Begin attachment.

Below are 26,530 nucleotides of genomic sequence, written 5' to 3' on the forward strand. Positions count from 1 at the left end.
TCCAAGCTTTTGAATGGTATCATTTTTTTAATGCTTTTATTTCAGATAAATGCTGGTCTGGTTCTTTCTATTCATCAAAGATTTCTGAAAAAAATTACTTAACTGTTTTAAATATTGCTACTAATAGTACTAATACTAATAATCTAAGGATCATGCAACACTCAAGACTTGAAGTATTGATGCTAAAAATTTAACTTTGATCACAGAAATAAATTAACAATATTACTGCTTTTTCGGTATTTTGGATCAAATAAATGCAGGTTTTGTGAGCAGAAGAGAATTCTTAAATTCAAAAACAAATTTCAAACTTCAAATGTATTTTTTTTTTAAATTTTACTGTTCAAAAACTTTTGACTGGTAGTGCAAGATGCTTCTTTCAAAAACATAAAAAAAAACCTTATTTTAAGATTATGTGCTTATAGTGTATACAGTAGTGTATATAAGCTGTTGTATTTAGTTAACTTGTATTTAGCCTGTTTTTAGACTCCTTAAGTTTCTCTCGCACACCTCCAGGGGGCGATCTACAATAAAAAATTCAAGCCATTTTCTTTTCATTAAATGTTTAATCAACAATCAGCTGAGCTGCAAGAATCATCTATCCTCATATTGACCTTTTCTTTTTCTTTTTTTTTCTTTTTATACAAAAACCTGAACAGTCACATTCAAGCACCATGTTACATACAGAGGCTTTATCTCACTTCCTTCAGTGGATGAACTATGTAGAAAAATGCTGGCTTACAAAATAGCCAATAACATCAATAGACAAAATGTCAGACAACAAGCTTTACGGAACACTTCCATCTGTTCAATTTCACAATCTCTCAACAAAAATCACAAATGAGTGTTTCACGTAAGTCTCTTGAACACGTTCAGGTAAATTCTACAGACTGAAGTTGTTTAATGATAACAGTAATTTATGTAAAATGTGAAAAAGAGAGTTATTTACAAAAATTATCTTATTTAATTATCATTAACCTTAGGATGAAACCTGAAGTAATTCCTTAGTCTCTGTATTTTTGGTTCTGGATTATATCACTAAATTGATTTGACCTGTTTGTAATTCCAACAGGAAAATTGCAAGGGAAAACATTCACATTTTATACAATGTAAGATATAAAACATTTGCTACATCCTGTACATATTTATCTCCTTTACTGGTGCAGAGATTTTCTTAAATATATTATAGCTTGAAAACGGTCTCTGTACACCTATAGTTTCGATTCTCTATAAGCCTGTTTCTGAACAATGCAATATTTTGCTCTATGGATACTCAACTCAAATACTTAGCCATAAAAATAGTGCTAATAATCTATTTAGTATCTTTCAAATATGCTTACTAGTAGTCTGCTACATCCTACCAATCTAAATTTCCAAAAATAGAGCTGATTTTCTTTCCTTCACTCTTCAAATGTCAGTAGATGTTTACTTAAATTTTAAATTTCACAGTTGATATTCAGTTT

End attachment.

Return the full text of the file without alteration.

Below are 26,530 nucleotides of genomic sequence, written 5' to 3' on the forward strand. Positions count from 1 at the left end.
TCCAAGCTTTTGAATGGTATCATTTTTTTAATGCTTTTATTTCAGATAAATGCTGGTCTGGTTCTTTCTATTCATCAAAGATTTCTGAAAAAAATTACTTAACTGTTTTAAATATTGCTACTAATAGTACTAATACTAATAATCTAAGGATCATGCAACACTCAAGACTTGAAGTATTGATGCTAAAAATTTAACTTTGATCACAGAAATAAATTAACAATATTACTGCTTTTTCGGTATTTTGGATCAAATAAATGCAGGTTTTGTGAGCAGAAGAGAATTCTTAAATTCAAAAACAAATTTCAAACTTCAAATGTATTTTTTTTTTAAATTTTACTGTTCAAAAACTTTTGACTGGTAGTGCAAGATGCTTCTTTCAAAAACATAAAAAAAAACCTTATTTTAAGATTATGTGCTTATAGTGTATACAGTAGTGTATATAAGCTGTTGTATTTAGTTAACTTGTATTTAGCCTGTTTTTAGACTCCTTAAGTTTCTCTCGCACACCTCCAGGGGGCGATCTACAATAAAAAATTCAAGCCATTTTCTTTTCATTAAATGTTTAATCAACAATCAGCTGAGCTGCAAGAATCATCTATCCTCATATTGACCTTTTCTTTTTCTTTTTTTTTCTTTTTATACAAAAACCTGAACAGTCACATTCAAGCACCATGTTACATACAGAGGCTTTATCTCACTTCCTTCAGTGGATGAACTATGTAGAAAAATGCTGGCTTACAAAATAGCCAATAACATCAATAGACAAAATGTCAGACAACAAGCTTTACGGAACACTTCCATCTGTTCAATTTCACAATCTCTCAACAAAAATCACAAATGAGTGTTTCACGTAAGTCTCTTGAACACGTTCAGGTAAATTCTACAGACTGAAGTTGTTTAATGATAACAGTAATTTATGTAAAATGTGAAAAAGAGAGTTATTTACAAAAATTATCTTATTTAATTATCATTAACCTTAGGATGAAACCTGAAGTAATTCCTTAGTCTCTGTATTTTTGGTTCTGGATTATATCACTAAATTGATTTGACCTGTTTGTAATTCCAACAGGAAAATTGCAAGGGAAAACATTCACATTTTATACAATGTAAGATATAAAACATTTGCTACATCCTGTACATATTTATCTCCTTTACTGGTGCAGAGATTTTCTTAAATATATTATAGCTTGAAAACGGTCTCTGTACACCTATAGTTTCGATTCTCTATAAGCCTGTTTCTGAACAATGCAATATTTTGCTCTATGGATACTCAACTCAAATACTTAGCCATAAAAATAGTGCTAATAATCTATTTAGTATCTTTCAAATATGCTTACTAGTAGTCTGCTACATCCTACCAATCTAAATTTCCAAAAATAGAGCTGATTTTCTTTCCTTCACTCTTCAAATGTCAGTAGATGTTTACTTAAATTTTAAATTTCACAGTTGATATTCAGTTT